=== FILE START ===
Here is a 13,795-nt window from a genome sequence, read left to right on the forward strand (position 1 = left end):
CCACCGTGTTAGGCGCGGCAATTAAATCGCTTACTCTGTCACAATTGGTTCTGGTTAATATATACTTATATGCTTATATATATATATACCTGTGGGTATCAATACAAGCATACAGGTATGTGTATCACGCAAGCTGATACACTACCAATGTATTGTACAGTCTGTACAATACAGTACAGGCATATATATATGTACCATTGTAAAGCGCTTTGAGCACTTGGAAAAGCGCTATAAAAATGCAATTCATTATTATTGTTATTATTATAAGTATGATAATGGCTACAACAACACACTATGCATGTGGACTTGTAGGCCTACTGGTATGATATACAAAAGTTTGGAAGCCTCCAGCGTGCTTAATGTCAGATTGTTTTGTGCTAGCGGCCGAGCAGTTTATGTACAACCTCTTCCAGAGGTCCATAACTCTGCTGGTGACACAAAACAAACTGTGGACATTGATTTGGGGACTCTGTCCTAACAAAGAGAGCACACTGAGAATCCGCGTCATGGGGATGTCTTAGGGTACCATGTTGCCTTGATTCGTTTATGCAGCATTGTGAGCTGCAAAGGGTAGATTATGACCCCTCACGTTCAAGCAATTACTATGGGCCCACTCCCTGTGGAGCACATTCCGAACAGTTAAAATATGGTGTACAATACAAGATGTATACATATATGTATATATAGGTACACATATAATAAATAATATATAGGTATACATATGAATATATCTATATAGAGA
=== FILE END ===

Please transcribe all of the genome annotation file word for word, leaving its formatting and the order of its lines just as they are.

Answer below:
Here is a 13,795-nt window from a genome sequence, read left to right on the forward strand (position 1 = left end):
CCACCGTGTTAGGCGCGGCAATTAAATCGCTTACTCTGTCACAATTGGTTCTGGTTAATATATACTTATATGCTTATATATATATATACCTGTGGGTATCAATACAAGCATACAGGTATGTGTATCACGCAAGCTGATACACTACCAATGTATTGTACAGTCTGTACAATACAGTACAGGCATATATATATGTACCATTGTAAAGCGCTTTGAGCACTTGGAAAAGCGCTATAAAAATGCAATTCATTATTATTGTTATTATTATAAGTATGATAATGGCTACAACAACACACTATGCATGTGGACTTGTAGGCCTACTGGTATGATATACAAAAGTTTGGAAGCCTCCAGCGTGCTTAATGTCAGATTGTTTTGTGCTAGCGGCCGAGCAGTTTATGTACAACCTCTTCCAGAGGTCCATAACTCTGCTGGTGACACAAAACAAACTGTGGACATTGATTTGGGGACTCTGTCCTAACAAAGAGAGCACACTGAGAATCCGCGTCATGGGGATGTCTTAGGGTACCATGTTGCCTTGATTCGTTTATGCAGCATTGTGAGCTGCAAAGGGTAGATTATGACCCCTCACGTTCAAGCAATTACTATGGGCCCACTCCCTGTGGAGCACATTCCGAACAGTTAAAATATGGTGTACAATACAAGATGTATACATATATGTATATATAGGTACACATATAATAAATAATATATAGGTATACATATGAATATATCTATATAGAGA